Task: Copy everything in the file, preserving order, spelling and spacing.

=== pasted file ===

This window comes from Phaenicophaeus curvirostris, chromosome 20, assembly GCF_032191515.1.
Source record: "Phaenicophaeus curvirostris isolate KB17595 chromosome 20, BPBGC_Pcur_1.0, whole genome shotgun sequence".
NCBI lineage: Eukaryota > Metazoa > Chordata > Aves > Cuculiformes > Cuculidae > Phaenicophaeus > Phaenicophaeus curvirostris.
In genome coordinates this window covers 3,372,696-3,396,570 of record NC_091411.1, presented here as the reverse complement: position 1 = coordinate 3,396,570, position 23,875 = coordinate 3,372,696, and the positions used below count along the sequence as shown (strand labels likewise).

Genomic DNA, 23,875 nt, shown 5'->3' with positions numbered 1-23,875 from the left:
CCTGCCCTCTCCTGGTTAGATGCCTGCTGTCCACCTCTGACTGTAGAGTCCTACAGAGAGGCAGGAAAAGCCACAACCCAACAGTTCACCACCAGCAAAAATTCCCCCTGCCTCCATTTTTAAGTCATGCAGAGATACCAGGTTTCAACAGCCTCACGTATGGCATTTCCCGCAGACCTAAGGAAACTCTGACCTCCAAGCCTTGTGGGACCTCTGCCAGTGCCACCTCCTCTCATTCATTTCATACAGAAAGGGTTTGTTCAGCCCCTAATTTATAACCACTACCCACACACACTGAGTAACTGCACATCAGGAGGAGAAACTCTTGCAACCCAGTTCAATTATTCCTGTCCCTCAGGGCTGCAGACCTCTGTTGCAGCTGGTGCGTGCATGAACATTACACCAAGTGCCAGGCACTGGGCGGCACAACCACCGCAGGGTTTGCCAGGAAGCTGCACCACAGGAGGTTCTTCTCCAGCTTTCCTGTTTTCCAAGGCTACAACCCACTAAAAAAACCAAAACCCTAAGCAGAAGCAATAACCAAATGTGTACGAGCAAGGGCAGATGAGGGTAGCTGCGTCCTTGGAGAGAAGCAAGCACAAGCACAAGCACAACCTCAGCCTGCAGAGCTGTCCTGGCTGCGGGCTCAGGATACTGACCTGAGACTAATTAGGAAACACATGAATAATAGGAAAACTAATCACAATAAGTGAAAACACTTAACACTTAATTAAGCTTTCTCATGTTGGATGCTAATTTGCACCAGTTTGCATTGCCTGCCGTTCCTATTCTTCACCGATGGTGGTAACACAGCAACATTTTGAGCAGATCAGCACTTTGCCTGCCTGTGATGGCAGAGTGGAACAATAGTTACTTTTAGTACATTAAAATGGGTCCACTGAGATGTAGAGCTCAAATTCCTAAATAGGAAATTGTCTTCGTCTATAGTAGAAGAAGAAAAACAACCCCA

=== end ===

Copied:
This window comes from Phaenicophaeus curvirostris, chromosome 20, assembly GCF_032191515.1.
Source record: "Phaenicophaeus curvirostris isolate KB17595 chromosome 20, BPBGC_Pcur_1.0, whole genome shotgun sequence".
NCBI lineage: Eukaryota > Metazoa > Chordata > Aves > Cuculiformes > Cuculidae > Phaenicophaeus > Phaenicophaeus curvirostris.
In genome coordinates this window covers 3,372,696-3,396,570 of record NC_091411.1, presented here as the reverse complement: position 1 = coordinate 3,396,570, position 23,875 = coordinate 3,372,696, and the positions used below count along the sequence as shown (strand labels likewise).

Genomic DNA, 23,875 nt, shown 5'->3' with positions numbered 1-23,875 from the left:
CCTGCCCTCTCCTGGTTAGATGCCTGCTGTCCACCTCTGACTGTAGAGTCCTACAGAGAGGCAGGAAAAGCCACAACCCAACAGTTCACCACCAGCAAAAATTCCCCCTGCCTCCATTTTTAAGTCATGCAGAGATACCAGGTTTCAACAGCCTCACGTATGGCATTTCCCGCAGACCTAAGGAAACTCTGACCTCCAAGCCTTGTGGGACCTCTGCCAGTGCCACCTCCTCTCATTCATTTCATACAGAAAGGGTTTGTTCAGCCCCTAATTTATAACCACTACCCACACACACTGAGTAACTGCACATCAGGAGGAGAAACTCTTGCAACCCAGTTCAATTATTCCTGTCCCTCAGGGCTGCAGACCTCTGTTGCAGCTGGTGCGTGCATGAACATTACACCAAGTGCCAGGCACTGGGCGGCACAACCACCGCAGGGTTTGCCAGGAAGCTGCACCACAGGAGGTTCTTCTCCAGCTTTCCTGTTTTCCAAGGCTACAACCCACTAAAAAAACCAAAACCCTAAGCAGAAGCAATAACCAAATGTGTACGAGCAAGGGCAGATGAGGGTAGCTGCGTCCTTGGAGAGAAGCAAGCACAAGCACAAGCACAACCTCAGCCTGCAGAGCTGTCCTGGCTGCGGGCTCAGGATACTGACCTGAGACTAATTAGGAAACACATGAATAATAGGAAAACTAATCACAATAAGTGAAAACACTTAACACTTAATTAAGCTTTCTCATGTTGGATGCTAATTTGCACCAGTTTGCATTGCCTGCCGTTCCTATTCTTCACCGATGGTGGTAACACAGCAACATTTTGAGCAGATCAGCACTTTGCCTGCCTGTGATGGCAGAGTGGAACAATAGTTACTTTTAGTACATTAAAATGGGTCCACTGAGATGTAGAGCTCAAATTCCTAAATAGGAAATTGTCTTCGTCTATAGTAGAAGAAGAAAAACAACCCCA